Wednesday, May 28, 2014

Retailing in the modern world Pt II - Omni-channel vs Multi-channel buzz words

It is a big buzz word to say 'omni-channel retail' in today's world but what does that mean? Is it the same as multi-channel? No. Then what is the difference? Depends on interpretation.

    Multi-channel retail – involves both the sales and supply chain aspects of a retail channel independent of any other channel
    Omni-channel retail – same definition as multi-channel but involves integrating the various channels to create a seamless, 360 degree experience for the customer. For example, it is creating a wish list on the website and continuing your order from any other channel.
Really, omni-channel is an evolved iteration of multi-channel that was created as time went by and systems didn’t have to be disjointed solutions. When technologies like mobile first came out, they were completely separate worlds from existing retail channels that relied heavily on integrations and imports/exports. There were commonly large lags and discrepancies in data due to physical and data limitations of the time. Now that the concepts have been around for a while now and limitations reduced, solutions for that retail channel can be improved with interfaces reduced and optimized if existent at all.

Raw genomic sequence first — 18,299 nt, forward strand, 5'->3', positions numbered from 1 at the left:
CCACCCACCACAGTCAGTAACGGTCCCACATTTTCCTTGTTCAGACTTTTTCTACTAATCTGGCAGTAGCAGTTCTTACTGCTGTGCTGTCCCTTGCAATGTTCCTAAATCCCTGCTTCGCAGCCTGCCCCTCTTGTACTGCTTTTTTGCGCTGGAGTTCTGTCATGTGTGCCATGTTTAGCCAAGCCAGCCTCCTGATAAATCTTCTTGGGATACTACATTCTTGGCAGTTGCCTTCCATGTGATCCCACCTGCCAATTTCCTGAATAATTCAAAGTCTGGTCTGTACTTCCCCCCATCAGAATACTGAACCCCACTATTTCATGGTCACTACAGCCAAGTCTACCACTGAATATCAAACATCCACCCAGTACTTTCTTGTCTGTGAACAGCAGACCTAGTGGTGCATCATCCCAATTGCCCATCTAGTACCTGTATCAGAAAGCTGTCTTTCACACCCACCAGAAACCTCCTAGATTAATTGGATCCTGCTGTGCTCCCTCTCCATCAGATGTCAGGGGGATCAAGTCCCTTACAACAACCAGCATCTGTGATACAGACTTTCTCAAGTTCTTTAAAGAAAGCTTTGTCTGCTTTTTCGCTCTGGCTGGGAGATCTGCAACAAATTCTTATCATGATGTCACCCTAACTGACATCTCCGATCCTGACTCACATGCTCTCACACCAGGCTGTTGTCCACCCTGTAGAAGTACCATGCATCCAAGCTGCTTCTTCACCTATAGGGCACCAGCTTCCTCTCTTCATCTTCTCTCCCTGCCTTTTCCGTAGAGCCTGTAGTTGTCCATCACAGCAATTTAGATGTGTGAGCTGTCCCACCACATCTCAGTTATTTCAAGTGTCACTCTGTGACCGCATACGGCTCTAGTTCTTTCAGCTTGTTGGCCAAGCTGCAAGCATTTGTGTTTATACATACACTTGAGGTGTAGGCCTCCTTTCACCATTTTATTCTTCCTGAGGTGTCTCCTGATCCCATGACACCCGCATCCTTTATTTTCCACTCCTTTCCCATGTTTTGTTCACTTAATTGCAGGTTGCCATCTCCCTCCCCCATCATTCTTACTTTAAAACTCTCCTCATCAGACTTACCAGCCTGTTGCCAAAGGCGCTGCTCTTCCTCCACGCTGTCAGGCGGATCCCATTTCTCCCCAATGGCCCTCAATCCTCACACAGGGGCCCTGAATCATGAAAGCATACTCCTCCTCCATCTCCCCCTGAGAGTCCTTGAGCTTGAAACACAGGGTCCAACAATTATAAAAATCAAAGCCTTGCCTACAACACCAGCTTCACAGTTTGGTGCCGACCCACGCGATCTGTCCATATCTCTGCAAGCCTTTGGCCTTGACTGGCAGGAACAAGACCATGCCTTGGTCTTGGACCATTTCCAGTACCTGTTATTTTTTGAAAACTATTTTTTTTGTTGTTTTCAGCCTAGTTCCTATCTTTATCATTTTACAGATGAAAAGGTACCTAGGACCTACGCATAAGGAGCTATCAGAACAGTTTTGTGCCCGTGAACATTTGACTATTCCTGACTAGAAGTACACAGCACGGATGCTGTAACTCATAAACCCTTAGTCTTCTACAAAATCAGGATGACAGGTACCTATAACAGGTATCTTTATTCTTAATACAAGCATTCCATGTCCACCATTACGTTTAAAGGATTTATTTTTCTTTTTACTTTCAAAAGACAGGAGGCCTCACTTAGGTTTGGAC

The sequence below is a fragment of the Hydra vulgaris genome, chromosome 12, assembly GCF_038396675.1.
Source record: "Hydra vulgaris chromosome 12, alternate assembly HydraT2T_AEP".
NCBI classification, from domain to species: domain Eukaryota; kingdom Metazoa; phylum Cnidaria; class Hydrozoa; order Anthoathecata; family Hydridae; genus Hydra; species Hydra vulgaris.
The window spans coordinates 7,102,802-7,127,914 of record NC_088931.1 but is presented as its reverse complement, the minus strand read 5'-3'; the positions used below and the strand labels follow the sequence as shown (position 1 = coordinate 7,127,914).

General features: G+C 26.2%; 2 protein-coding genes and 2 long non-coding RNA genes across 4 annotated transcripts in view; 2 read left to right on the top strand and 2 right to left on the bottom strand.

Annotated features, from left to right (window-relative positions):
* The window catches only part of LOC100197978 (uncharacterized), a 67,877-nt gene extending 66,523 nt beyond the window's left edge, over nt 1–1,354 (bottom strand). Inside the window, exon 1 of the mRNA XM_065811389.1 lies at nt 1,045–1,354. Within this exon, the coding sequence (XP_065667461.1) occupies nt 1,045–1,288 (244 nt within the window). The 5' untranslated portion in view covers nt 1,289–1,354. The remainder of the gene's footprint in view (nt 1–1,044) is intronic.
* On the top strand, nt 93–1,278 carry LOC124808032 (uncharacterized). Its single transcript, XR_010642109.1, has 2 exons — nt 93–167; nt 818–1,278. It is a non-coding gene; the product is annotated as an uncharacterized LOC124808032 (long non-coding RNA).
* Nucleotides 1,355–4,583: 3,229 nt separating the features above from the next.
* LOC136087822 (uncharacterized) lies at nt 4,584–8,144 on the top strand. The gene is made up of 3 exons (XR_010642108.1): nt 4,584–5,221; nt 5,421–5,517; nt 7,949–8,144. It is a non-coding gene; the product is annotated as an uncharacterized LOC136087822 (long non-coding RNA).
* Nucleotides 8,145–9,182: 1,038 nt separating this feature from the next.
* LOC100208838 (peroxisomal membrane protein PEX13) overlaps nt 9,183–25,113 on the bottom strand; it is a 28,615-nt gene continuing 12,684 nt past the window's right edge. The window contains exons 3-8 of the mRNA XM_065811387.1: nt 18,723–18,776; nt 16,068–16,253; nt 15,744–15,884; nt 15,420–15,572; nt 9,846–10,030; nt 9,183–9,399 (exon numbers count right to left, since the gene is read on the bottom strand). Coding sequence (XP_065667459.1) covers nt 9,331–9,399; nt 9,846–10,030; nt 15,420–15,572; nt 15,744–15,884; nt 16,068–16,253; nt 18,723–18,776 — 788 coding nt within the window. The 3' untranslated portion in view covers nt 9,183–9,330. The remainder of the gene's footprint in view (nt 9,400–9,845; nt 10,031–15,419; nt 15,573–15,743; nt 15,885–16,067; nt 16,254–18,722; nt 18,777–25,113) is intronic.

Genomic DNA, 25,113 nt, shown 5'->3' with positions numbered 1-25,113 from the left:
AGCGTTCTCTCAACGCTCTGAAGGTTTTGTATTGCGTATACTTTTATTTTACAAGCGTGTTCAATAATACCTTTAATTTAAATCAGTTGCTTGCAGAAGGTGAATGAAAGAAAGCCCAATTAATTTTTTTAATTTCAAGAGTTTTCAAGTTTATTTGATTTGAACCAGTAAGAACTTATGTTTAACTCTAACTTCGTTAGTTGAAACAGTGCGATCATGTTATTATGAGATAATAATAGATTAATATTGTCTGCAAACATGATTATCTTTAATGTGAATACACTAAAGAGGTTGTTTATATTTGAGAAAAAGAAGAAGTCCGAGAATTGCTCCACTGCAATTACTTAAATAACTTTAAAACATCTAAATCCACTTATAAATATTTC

Omni-channel is also a bit of a sales buzz word. Elements of the 360 view existed in systems that were dubbed multi-channel at the time. When things improve significantly, it helps to have a new name or something to distinguish it as new and an improvement. For instance, omni-channel sounds better than multi-channel. Xbox 360 is better than Xbox. PS4 is better than PS2.
However you define and view it, it all boils down to improving a seamless customer experience to assure a consistently exceptional experience. How do you best accomplish this? Have a centralized location for your ‘One version of the truth’.
What are the aspects of the seamless experience?
·         Branding
·         Pricing, Discounts, Shipping, and Taxes
·         Channel Management & Publishing
·         Catalog Management Enrichment & Publishing
·         Customer Management
·         Merchandising
·         EOD & Financials
·         Order Management & Fulfillment
·         BI/Reporting
·         Payment Processing
·         Inventory & Replenishment
As an example of a fully integrated omni-channel situation, if a customer has special pricing for an item at 9am on a specific day, they should be able to engage any retail channel at 9am and see consistent pricing across the board. It doesn’t seem like a big deal until you are encounter a situation where it isn’t working. These incongruences between systems is where some internet discount sites get their ‘hacker’ pricing or discounts. When I see these, it always makes me as a consumer second guess if I’m truly getting the best price from the same company.

Wednesday, May 21, 2014